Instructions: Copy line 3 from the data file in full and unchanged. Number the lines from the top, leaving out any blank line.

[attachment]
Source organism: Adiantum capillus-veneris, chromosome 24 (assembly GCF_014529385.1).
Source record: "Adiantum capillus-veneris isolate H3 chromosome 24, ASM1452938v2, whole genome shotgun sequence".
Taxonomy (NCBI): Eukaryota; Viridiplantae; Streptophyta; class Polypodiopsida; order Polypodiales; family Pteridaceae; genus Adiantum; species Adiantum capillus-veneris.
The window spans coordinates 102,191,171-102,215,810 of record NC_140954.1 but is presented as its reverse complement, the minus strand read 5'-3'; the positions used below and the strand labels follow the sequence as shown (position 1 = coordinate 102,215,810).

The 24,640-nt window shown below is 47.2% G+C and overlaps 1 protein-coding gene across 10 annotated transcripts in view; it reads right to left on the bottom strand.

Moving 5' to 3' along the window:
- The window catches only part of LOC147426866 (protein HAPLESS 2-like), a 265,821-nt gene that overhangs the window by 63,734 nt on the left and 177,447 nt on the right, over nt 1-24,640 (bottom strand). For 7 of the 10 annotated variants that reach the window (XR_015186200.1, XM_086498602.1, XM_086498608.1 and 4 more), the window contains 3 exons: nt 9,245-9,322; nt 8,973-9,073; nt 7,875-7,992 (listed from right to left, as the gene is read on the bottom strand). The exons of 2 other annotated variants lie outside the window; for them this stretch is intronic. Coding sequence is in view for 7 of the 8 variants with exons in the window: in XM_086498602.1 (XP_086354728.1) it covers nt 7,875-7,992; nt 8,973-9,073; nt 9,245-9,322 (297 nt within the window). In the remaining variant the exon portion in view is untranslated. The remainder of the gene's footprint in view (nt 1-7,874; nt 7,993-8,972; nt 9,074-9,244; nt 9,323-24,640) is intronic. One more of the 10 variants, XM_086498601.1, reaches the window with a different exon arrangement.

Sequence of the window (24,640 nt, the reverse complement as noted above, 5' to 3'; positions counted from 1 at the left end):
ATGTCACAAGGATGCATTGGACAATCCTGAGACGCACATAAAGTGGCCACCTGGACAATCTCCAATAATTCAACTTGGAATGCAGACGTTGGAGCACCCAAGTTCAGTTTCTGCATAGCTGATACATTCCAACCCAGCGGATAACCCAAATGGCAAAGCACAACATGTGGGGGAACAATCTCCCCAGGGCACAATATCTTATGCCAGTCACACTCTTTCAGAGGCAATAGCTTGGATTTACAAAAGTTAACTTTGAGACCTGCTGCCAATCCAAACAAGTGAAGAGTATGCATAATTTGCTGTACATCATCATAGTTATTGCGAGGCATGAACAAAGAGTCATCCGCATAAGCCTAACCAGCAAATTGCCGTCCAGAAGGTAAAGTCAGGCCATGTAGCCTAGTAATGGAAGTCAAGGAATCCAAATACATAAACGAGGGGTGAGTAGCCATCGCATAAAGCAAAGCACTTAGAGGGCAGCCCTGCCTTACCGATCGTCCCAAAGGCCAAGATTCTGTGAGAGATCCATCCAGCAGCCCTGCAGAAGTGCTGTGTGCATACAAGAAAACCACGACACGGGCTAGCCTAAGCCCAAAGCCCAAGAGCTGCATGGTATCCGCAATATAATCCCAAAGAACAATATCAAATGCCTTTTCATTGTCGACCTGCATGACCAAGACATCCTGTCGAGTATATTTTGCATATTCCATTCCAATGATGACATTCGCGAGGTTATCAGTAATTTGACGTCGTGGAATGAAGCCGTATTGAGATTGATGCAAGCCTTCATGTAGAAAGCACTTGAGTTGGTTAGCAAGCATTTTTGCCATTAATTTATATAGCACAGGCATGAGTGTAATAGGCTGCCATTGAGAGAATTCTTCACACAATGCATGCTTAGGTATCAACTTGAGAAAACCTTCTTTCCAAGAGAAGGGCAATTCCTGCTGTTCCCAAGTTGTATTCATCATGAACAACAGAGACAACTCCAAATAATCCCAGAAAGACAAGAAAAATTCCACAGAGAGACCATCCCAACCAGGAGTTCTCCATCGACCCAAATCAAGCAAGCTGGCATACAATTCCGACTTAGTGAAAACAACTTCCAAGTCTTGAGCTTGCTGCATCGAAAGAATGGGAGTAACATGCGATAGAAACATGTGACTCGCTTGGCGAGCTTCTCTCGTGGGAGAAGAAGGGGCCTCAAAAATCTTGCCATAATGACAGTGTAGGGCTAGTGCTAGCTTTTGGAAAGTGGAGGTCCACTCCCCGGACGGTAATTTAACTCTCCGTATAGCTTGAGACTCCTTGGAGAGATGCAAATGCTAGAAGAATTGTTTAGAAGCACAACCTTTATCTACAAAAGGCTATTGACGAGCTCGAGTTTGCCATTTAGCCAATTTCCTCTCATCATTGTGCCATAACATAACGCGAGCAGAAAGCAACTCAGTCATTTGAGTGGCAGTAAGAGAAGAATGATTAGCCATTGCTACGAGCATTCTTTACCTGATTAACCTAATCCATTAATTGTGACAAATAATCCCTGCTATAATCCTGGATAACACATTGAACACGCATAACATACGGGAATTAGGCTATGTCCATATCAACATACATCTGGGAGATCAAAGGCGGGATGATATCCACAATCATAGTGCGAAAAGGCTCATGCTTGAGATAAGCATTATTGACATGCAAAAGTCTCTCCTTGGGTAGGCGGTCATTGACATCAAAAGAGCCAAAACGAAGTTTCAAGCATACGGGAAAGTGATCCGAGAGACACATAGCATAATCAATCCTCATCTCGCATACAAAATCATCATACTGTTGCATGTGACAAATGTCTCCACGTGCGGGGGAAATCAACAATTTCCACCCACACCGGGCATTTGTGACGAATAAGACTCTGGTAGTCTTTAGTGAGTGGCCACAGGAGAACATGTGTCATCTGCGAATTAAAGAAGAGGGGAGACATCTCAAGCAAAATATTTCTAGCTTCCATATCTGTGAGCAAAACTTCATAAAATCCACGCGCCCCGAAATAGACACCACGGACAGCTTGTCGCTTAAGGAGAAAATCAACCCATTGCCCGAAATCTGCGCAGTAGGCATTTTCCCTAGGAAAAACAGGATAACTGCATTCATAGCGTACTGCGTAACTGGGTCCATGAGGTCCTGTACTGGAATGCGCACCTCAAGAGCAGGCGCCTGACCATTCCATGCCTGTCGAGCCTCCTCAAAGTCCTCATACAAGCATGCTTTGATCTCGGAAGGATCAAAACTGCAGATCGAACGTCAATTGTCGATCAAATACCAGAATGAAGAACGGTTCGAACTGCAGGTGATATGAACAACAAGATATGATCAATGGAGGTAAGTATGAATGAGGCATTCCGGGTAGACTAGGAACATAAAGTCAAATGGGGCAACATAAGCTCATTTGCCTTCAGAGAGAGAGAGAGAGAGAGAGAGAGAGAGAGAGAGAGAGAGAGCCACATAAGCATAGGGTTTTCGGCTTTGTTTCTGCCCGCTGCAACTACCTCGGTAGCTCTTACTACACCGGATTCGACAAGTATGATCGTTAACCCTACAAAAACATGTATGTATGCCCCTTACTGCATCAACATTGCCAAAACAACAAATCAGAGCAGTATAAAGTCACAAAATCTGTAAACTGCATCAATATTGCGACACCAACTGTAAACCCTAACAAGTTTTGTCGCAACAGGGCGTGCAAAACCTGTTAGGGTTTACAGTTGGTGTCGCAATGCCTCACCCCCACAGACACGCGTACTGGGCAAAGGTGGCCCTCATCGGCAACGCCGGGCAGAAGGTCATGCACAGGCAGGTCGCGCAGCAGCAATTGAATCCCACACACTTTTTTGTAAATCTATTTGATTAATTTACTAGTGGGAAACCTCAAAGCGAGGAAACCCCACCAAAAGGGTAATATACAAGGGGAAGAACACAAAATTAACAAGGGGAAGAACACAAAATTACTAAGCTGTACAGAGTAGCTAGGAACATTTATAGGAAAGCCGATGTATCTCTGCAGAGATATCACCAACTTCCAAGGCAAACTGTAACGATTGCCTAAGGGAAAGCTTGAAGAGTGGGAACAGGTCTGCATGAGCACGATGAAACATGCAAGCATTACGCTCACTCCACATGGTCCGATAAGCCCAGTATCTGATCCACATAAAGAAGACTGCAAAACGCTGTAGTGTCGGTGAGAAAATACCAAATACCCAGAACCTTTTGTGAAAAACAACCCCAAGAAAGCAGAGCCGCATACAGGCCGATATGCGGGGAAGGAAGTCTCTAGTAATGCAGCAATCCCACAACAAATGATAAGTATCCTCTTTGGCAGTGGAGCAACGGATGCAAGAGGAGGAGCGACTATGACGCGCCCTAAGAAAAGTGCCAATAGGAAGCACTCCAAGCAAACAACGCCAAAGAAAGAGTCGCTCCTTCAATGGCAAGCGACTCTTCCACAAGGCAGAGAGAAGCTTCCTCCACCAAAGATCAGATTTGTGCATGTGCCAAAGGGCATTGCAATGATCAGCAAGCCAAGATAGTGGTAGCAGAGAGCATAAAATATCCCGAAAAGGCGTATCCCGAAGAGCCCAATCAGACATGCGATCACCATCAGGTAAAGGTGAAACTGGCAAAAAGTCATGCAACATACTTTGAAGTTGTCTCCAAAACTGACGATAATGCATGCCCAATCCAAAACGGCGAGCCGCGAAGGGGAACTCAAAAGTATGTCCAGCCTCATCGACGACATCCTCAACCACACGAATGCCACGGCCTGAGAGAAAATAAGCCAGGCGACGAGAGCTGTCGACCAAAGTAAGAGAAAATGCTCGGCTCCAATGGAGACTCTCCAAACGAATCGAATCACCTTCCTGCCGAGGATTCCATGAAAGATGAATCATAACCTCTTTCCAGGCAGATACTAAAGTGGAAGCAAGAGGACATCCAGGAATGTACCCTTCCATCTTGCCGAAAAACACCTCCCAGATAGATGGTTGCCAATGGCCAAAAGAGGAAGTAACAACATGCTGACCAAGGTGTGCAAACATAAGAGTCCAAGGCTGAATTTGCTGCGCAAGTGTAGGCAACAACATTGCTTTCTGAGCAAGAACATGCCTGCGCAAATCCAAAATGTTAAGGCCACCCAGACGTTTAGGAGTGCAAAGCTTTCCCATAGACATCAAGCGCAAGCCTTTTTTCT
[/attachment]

Taxonomy (NCBI): Eukaryota; Viridiplantae; Streptophyta; class Polypodiopsida; order Polypodiales; family Pteridaceae; genus Adiantum; species Adiantum capillus-veneris.